Part-time bridging employment: what to watch out for

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Part-time bridging employment: what to watch out for


The law on temporary part-time employment has been in force since the start of the year

"Basically it is all about adapting work to life", explained the German Minister of Labour and Social Affairs, Hubertus Heil, on 13 July 2018, as he announced at a press conference that the law on part-time bridging employment had been passed. "It is about ensuring that people's desire to design their lives flexibly – particularly people who are in employment – can also be met in the workplace", continued Heil. "The legal right to part-time bridging employment is a great step forward."


In fact since 1 January 2019 the law has given many workers an opportunity to reduce their working hours temporarily – while maintaining their legal right to return to full-time employment. In this way, for instance, older workers can use temporary part-time work as a bridge towards retirement. Mothers and fathers will have an opportunity to extend their parental leave. For people caring for a family member, too, part-time bridging employment can bring considerable relief. Many people may want more time for social activities or for further training. However, no-one applying for part-time bridging employment needs to give a reason. If you just want to give yourself a breather, you have an equal right to do so. It must not be forgotten, though, that such a reduction in working hours naturally involves curtailment of salary and will also impact on the level of pension.      


Not everyone has a right to part-time bridging employment

Many employees, though, cannot automatically benefit from the availability of limited part-time work: if you work in a business with less than 45 staff, you have no entitlement per se. But part-time bridging employment may be agreed consensually, e.g. as a means of promoting staff loyalty. If the number of employees comes near the threshold figure of 46 staff, it will be necessary to check carefully how many people are actually being employed at the time when the application is made. For medium-sized companies with up to 200 workers a threshold of "reasonable expectation" applies: in such firms part-time bridging must be granted to only one in fifteen employees. If several applications are made which exceed the reasonable-expectation limit in aggregate, then things get complicated. Then the employer, using "reasonable discretion", must weigh the various applications against each other, taking all circumstances and interests into account.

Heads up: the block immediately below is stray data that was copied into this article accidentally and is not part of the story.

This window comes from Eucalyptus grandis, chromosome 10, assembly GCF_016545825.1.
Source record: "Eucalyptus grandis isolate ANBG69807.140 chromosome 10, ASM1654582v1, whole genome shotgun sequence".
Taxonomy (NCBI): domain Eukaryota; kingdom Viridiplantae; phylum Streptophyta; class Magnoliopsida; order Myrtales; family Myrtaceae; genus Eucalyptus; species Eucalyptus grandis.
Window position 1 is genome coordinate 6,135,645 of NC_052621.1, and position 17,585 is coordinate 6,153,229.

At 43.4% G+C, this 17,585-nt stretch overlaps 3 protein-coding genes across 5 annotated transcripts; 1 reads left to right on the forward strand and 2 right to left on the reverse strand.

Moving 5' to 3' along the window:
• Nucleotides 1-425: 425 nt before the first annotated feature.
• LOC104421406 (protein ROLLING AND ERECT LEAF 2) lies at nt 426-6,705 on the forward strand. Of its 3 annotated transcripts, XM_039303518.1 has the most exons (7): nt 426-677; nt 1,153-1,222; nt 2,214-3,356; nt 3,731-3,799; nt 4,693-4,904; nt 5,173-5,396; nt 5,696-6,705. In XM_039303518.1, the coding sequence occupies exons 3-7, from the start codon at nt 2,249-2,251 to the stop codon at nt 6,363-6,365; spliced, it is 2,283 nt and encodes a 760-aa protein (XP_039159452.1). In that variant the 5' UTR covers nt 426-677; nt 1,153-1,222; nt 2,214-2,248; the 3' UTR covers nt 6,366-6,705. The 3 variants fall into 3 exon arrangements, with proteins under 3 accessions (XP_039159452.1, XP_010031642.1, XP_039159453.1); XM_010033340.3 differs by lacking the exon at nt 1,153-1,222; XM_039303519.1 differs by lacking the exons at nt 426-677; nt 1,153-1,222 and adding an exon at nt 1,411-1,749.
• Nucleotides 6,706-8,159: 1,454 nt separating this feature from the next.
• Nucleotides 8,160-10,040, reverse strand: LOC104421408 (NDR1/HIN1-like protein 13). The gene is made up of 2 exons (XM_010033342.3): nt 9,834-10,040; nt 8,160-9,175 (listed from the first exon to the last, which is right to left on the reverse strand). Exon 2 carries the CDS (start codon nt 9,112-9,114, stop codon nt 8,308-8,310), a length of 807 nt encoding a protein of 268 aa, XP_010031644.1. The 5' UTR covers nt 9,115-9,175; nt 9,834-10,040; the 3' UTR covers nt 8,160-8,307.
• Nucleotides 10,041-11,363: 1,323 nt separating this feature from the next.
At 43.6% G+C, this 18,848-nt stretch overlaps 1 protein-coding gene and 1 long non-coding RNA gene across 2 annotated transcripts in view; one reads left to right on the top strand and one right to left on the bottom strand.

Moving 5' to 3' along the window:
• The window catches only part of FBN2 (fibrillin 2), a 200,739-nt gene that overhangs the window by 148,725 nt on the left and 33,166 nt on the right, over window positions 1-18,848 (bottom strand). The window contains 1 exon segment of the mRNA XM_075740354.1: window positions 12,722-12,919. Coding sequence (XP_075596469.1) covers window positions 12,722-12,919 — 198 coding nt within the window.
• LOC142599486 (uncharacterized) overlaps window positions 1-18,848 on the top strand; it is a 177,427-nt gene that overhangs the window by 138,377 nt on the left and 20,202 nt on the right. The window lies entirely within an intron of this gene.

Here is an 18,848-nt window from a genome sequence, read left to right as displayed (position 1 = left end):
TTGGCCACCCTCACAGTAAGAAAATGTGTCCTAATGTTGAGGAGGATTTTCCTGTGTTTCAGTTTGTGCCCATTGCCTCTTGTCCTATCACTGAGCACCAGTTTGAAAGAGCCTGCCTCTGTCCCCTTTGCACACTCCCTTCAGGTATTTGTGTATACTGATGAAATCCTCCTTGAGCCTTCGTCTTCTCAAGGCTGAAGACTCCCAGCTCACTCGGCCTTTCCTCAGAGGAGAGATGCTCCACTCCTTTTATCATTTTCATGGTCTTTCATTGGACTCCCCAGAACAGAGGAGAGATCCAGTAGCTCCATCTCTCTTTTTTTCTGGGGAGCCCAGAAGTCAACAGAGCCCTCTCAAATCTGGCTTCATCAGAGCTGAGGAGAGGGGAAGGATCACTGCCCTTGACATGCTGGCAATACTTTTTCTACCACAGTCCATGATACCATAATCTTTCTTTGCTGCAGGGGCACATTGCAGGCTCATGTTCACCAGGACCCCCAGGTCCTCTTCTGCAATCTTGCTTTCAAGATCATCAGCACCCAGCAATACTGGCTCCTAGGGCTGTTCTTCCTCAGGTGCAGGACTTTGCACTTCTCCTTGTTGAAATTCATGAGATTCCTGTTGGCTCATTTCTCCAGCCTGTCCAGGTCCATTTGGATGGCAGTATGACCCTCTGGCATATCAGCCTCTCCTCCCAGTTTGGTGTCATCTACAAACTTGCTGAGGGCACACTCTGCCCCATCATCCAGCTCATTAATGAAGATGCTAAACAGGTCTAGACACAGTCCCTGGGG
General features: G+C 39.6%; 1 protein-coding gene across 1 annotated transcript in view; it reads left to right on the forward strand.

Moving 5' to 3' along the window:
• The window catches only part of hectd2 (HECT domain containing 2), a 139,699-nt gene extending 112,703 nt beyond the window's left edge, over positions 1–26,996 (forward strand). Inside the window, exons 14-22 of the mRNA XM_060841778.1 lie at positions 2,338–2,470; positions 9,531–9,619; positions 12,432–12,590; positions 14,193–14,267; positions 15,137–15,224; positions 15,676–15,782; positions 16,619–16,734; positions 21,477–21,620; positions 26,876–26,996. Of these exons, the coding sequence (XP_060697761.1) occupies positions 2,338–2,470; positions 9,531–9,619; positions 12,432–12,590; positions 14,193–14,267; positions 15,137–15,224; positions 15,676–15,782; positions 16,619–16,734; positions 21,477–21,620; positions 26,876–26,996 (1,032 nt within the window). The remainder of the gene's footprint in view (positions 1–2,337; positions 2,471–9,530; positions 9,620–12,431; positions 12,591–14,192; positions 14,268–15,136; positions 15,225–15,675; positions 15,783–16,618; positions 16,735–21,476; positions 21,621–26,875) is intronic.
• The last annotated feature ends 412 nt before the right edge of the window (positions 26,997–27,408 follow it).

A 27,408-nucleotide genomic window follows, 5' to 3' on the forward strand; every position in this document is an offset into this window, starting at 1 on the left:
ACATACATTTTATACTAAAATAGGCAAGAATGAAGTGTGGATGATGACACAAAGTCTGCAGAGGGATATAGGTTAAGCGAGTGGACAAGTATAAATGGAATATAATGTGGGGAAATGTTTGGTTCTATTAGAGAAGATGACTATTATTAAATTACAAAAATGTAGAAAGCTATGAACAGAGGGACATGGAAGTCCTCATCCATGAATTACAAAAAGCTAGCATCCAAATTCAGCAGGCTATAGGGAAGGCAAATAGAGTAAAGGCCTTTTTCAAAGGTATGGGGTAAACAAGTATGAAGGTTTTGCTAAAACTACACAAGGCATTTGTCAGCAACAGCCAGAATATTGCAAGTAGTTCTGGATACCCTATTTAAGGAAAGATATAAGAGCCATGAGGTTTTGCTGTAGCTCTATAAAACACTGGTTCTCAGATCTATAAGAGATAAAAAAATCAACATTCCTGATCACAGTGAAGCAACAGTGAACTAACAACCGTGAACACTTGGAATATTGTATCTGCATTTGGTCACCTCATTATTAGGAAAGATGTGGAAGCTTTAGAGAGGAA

Making the application correctly is important

Employers now have a general duty to discuss the wish for part-time work with any employees making such an application. In large firms with more than 200 workers the rule is as follows: after six months of full-time employment a member of staff may already make an application for reduced working hours. To ensure that the company can maintain certainty of planning, such part-time bridging employment must always be at least one year and no more than five years long. Then the employee has a right to return to full-time work, but not any automatic entitlement to the same job. Nor are large firms free of restrictions: the form in which the application is to be made must be followed exactly and there must be no serious company-internal grounds militating against such part-time bridging employment. However, the applicant can obtain assistance from the Works Council.


You will find further detailed information for example here:


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by Martina Tangara


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